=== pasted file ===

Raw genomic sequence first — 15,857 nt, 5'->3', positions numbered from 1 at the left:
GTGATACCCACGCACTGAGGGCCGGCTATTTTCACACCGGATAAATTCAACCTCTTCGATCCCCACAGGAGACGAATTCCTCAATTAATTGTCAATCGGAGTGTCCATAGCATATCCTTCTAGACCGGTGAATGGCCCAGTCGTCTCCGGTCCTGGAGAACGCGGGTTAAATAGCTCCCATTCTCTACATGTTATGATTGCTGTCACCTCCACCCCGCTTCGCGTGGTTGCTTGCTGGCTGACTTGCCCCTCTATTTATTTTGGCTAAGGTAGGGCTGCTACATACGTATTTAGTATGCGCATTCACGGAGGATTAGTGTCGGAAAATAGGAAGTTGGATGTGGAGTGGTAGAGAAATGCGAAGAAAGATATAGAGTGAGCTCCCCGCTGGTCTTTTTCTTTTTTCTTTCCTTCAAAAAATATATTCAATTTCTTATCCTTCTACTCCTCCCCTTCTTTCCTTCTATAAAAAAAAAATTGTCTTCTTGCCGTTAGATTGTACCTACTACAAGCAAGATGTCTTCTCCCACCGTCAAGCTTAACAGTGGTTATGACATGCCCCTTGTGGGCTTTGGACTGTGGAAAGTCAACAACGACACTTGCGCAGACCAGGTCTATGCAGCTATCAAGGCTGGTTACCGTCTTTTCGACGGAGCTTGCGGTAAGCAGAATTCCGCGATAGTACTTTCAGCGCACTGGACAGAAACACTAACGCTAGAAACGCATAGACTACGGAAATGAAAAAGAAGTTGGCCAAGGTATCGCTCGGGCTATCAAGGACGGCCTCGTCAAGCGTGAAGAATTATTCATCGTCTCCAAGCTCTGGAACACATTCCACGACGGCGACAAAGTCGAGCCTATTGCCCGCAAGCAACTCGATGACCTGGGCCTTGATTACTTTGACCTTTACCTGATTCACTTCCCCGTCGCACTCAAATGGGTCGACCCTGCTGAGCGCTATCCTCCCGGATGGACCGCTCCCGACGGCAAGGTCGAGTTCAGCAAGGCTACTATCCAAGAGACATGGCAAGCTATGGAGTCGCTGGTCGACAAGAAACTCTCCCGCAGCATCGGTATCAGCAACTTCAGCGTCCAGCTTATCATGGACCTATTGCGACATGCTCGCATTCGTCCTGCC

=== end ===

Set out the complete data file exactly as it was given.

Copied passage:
Raw genomic sequence first — 15,857 nt, 5'->3', positions numbered from 1 at the left:
GTGATACCCACGCACTGAGGGCCGGCTATTTTCACACCGGATAAATTCAACCTCTTCGATCCCCACAGGAGACGAATTCCTCAATTAATTGTCAATCGGAGTGTCCATAGCATATCCTTCTAGACCGGTGAATGGCCCAGTCGTCTCCGGTCCTGGAGAACGCGGGTTAAATAGCTCCCATTCTCTACATGTTATGATTGCTGTCACCTCCACCCCGCTTCGCGTGGTTGCTTGCTGGCTGACTTGCCCCTCTATTTATTTTGGCTAAGGTAGGGCTGCTACATACGTATTTAGTATGCGCATTCACGGAGGATTAGTGTCGGAAAATAGGAAGTTGGATGTGGAGTGGTAGAGAAATGCGAAGAAAGATATAGAGTGAGCTCCCCGCTGGTCTTTTTCTTTTTTCTTTCCTTCAAAAAATATATTCAATTTCTTATCCTTCTACTCCTCCCCTTCTTTCCTTCTATAAAAAAAAAATTGTCTTCTTGCCGTTAGATTGTACCTACTACAAGCAAGATGTCTTCTCCCACCGTCAAGCTTAACAGTGGTTATGACATGCCCCTTGTGGGCTTTGGACTGTGGAAAGTCAACAACGACACTTGCGCAGACCAGGTCTATGCAGCTATCAAGGCTGGTTACCGTCTTTTCGACGGAGCTTGCGGTAAGCAGAATTCCGCGATAGTACTTTCAGCGCACTGGACAGAAACACTAACGCTAGAAACGCATAGACTACGGAAATGAAAAAGAAGTTGGCCAAGGTATCGCTCGGGCTATCAAGGACGGCCTCGTCAAGCGTGAAGAATTATTCATCGTCTCCAAGCTCTGGAACACATTCCACGACGGCGACAAAGTCGAGCCTATTGCCCGCAAGCAACTCGATGACCTGGGCCTTGATTACTTTGACCTTTACCTGATTCACTTCCCCGTCGCACTCAAATGGGTCGACCCTGCTGAGCGCTATCCTCCCGGATGGACCGCTCCCGACGGCAAGGTCGAGTTCAGCAAGGCTACTATCCAAGAGACATGGCAAGCTATGGAGTCGCTGGTCGACAAGAAACTCTCCCGCAGCATCGGTATCAGCAACTTCAGCGTCCAGCTTATCATGGACCTATTGCGACATGCTCGCATTCGTCCTGCC